LIFESTYLE

Food Labelling Shake-Up Aims To End Expiry Date Confusion Once And For All

So long, food waste 👋

29/11/2017 12:15 GMT | Updated 29/11/2017 16:41 GMT

There are two types of people in life: those who follow expiry dates to the minute and those sniff week-old milk before putting it in their tea.

To end this great divide, rid shoppers of confusion over expiry dates and tackle food waste, new guidance from Wrap, the Food Standards Agency (FSA) and Defra will see food labels overhauled and displayed more simply.

Two million tonnes of food are wasted each year in UK homes purely because it is thrown away prematurely. It is thought one third of this is triggered because of how shoppers interpret existing date labels.

To tackle the problem, food labels will show ‘use by’ dates only when there is a food safety concern, such as with chicken, and ‘best before’ dates for everything else to dissuade people from throwing food away unnecessarily.

It has also called on supermarkets to scrap ‘display until’ or ‘sell by’ date labels, as this can lead to further confusion.

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Milk, eggs, yoghurt, fruit juice and smoothies are most often thrown out because of date labels. It is believed introducing ‘best before’ instead of ‘use by’ dates could help reduce waste, as many of these items often last longer than what it says on the packaging.

The new guidance will be used by food manufacturers, retailers and brands as the industry standard. It brings together recommendations that ensures food is safe and adheres to legal requirements, with best practice information to ensure it is stored and used within time.

The organisation wants to see helpful logos - such as the Snowflake logo, for foods that could be frozen - used more often, as consumers find them easier to understand.

It is also introducing a new Little Blue Fridge icon for foods which should be kept chilled or would benefit from being kept in the fridge, such as apples.

What is a ‘use by’ date?

According to Love Food Hate Waste, these dates refer to safety. “Food can be eaten up to the end of this date but not after even if it looks and smells fine,” the website reads. “Always follow the storage instructions on packs.”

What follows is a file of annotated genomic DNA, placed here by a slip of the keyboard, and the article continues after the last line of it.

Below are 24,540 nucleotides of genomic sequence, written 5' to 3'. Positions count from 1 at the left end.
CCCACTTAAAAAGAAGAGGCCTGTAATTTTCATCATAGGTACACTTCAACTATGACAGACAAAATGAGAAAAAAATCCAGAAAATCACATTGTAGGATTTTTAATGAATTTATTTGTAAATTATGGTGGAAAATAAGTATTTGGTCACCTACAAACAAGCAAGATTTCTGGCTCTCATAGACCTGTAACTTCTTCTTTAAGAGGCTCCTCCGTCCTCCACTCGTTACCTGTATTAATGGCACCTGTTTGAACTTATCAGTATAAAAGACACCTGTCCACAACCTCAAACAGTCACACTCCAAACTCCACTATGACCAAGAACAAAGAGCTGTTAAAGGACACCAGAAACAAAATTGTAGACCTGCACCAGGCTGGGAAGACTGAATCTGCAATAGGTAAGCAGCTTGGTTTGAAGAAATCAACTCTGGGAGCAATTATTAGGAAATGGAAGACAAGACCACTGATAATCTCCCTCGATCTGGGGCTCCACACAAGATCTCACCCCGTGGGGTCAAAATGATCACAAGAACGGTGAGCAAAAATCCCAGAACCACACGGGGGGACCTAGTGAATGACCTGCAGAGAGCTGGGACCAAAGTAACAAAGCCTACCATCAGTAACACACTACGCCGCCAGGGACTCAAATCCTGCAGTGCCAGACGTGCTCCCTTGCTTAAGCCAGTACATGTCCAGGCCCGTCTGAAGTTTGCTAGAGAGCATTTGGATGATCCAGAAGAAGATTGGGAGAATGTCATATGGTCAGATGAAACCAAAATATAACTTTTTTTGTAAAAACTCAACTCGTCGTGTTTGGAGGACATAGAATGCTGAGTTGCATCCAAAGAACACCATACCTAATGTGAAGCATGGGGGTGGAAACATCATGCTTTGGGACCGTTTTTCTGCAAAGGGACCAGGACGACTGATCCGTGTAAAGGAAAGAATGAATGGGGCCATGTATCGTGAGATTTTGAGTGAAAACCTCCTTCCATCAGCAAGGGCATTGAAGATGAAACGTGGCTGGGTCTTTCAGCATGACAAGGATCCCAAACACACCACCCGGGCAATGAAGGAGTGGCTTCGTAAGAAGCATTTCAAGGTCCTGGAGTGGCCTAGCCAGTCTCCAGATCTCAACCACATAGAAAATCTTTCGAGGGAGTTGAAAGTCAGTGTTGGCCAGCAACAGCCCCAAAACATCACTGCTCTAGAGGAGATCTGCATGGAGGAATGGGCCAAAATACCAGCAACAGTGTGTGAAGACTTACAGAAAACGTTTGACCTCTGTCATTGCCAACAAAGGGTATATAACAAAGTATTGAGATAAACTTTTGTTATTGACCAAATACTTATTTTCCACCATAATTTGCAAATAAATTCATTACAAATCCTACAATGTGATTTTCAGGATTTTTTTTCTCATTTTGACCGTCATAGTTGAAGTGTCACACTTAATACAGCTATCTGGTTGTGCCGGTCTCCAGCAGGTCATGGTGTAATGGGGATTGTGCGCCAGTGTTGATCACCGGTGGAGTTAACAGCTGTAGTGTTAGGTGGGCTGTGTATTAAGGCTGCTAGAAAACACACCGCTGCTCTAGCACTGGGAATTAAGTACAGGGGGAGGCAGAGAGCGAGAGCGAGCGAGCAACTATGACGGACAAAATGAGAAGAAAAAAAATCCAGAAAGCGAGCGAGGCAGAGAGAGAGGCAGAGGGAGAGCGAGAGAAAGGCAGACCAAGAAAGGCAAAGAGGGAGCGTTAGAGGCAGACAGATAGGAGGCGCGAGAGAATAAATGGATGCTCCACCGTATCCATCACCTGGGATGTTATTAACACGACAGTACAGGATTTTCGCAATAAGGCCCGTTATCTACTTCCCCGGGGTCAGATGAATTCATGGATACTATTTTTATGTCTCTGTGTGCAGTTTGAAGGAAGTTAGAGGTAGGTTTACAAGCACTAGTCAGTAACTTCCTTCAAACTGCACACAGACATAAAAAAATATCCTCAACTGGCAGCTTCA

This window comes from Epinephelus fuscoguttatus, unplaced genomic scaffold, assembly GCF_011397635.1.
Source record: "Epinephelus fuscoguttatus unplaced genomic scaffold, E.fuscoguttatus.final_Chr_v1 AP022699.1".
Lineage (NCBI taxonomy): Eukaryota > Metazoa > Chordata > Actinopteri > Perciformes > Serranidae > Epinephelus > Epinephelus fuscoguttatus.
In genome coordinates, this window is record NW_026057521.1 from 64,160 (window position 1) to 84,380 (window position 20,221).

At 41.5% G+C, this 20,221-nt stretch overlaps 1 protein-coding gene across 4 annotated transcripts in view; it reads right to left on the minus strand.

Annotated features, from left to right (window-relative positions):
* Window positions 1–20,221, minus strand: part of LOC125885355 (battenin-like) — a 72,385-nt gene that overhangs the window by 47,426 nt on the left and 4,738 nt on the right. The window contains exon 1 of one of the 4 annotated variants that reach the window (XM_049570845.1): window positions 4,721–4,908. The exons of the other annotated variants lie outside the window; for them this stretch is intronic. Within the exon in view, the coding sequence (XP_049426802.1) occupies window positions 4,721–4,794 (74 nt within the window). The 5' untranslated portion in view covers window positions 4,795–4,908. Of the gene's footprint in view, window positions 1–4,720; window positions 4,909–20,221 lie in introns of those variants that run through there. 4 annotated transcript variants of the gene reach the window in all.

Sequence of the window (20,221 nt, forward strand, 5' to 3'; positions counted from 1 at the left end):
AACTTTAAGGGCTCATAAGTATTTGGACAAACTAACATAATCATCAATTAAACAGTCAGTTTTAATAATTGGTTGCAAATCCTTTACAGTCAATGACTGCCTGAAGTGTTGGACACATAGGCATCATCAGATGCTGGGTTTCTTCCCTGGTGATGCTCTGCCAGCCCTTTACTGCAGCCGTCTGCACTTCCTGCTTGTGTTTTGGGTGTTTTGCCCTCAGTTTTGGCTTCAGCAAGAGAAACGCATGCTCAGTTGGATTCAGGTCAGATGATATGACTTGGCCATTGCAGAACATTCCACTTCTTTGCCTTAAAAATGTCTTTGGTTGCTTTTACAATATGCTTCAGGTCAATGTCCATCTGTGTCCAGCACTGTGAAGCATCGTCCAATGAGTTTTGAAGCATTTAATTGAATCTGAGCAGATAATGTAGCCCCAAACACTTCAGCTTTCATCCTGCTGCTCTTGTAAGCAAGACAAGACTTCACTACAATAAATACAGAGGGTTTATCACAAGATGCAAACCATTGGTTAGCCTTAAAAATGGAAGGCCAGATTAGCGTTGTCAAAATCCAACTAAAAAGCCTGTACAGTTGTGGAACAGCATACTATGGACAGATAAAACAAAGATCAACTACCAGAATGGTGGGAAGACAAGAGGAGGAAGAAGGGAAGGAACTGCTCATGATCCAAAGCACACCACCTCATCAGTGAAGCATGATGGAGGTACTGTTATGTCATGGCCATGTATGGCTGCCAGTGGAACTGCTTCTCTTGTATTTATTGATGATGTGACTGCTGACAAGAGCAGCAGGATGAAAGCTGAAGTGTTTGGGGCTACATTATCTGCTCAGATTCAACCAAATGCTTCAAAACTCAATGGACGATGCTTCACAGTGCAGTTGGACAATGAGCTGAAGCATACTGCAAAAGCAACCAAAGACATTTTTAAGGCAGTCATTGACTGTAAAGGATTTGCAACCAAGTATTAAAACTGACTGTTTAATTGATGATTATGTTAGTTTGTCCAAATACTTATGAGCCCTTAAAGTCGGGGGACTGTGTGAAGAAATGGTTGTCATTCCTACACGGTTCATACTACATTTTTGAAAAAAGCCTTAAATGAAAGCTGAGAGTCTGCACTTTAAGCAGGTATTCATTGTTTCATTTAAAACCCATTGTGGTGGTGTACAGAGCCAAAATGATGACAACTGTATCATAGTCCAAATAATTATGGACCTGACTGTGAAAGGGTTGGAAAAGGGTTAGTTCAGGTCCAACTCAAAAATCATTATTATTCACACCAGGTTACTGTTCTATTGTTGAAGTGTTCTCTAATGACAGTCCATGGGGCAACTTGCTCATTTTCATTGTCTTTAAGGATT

What is a ‘best before’ date?

According to Sophie Medlin, a lecturer in nutrition and dietetics, the ‘best before’ label refers to the quality of the food.

She said: “You may not enjoy the product so much after the best before date. It might have depreciated in quality, so something that should have been crunchy might be a bit softer than you’d like it to be.”

What is a ‘sell by’ date?

A display until or sell by date label should be ignored, as they are for shop staff not for shoppers.

Marcus Gover, CEO at WRAP, said: “Telling people clearly how long a product can be consumed once opened, and giving consistent and simple information about storing and freezing, will help people keep their food fresher for longer, and give more options to freeze the food and use it later - rather than binning food that could have been eaten.”

WRAP is currently working with the UK’s largest food companies and manufacturers to help them implement changes across own brand and branded items. But with the average retailer stocking between 20,000 and 30,000 different products, it may take some time before changes appear.

Some of the changes which have already been made include:

:: More pasteurised fruit juices and hard cheeses moving from ‘use by’ to nearly all now carrying a ‘best before’ date.

:: More fresh produce carrying advice to store in the fridge, to keep it fresher for longer. 

:: The use of ‘freeze on day of purchase’ being replaced by best practice advice to ‘freeze before the date shown’, particularly on fresh meat.

Heather Hancock, chairman of the Food Standards Agency, said she welcomed the new guidance to help tackle food waste, “without compromising the safety of food”.

Environment Minister, Thérèse Coffey, said of the move: “We know that confusing labels can contribute to food waste by suggesting that edible items need to be thrown away sooner than is necessary.

“This new guidance will make packaging much clearer for consumers, saving them money and reducing waste.

“I encourage all food businesses, large and small, to use this guidance to help them put the right date mark on food and help to guide people on the refrigeration and freezing of products which are crucial to reducing the amount of edible food thrown away.”